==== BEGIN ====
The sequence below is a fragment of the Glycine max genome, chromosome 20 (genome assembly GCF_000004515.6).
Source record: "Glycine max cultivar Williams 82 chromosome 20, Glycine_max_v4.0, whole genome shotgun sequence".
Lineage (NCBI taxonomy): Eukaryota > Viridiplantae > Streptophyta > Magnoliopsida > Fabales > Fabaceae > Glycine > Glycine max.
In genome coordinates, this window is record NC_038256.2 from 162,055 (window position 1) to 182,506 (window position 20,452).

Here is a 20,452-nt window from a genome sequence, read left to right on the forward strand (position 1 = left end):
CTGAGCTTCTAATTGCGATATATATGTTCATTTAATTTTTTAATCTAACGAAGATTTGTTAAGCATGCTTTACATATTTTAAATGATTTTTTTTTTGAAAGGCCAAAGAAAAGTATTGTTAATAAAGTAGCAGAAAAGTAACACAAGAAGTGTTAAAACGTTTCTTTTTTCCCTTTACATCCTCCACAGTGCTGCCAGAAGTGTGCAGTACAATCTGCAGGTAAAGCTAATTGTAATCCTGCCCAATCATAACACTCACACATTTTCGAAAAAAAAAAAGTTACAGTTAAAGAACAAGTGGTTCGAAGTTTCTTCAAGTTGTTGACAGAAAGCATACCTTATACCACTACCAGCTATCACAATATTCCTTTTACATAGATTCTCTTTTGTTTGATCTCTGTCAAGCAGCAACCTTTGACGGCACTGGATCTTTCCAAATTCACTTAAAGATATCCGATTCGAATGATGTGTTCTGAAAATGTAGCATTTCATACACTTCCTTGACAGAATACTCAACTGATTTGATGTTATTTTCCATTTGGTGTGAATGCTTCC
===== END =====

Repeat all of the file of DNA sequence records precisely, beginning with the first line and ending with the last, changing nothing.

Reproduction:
The sequence below is a fragment of the Glycine max genome, chromosome 20 (genome assembly GCF_000004515.6).
Source record: "Glycine max cultivar Williams 82 chromosome 20, Glycine_max_v4.0, whole genome shotgun sequence".
Lineage (NCBI taxonomy): Eukaryota > Viridiplantae > Streptophyta > Magnoliopsida > Fabales > Fabaceae > Glycine > Glycine max.
In genome coordinates, this window is record NC_038256.2 from 162,055 (window position 1) to 182,506 (window position 20,452).

Here is a 20,452-nt window from a genome sequence, read left to right on the forward strand (position 1 = left end):
CTGAGCTTCTAATTGCGATATATATGTTCATTTAATTTTTTAATCTAACGAAGATTTGTTAAGCATGCTTTACATATTTTAAATGATTTTTTTTTTGAAAGGCCAAAGAAAAGTATTGTTAATAAAGTAGCAGAAAAGTAACACAAGAAGTGTTAAAACGTTTCTTTTTTCCCTTTACATCCTCCACAGTGCTGCCAGAAGTGTGCAGTACAATCTGCAGGTAAAGCTAATTGTAATCCTGCCCAATCATAACACTCACACATTTTCGAAAAAAAAAAAGTTACAGTTAAAGAACAAGTGGTTCGAAGTTTCTTCAAGTTGTTGACAGAAAGCATACCTTATACCACTACCAGCTATCACAATATTCCTTTTACATAGATTCTCTTTTGTTTGATCTCTGTCAAGCAGCAACCTTTGACGGCACTGGATCTTTCCAAATTCACTTAAAGATATCCGATTCGAATGATGTGTTCTGAAAATGTAGCATTTCATACACTTCCTTGACAGAATACTCAACTGATTTGATGTTATTTTCCATTTGGTGTGAATGCTTCC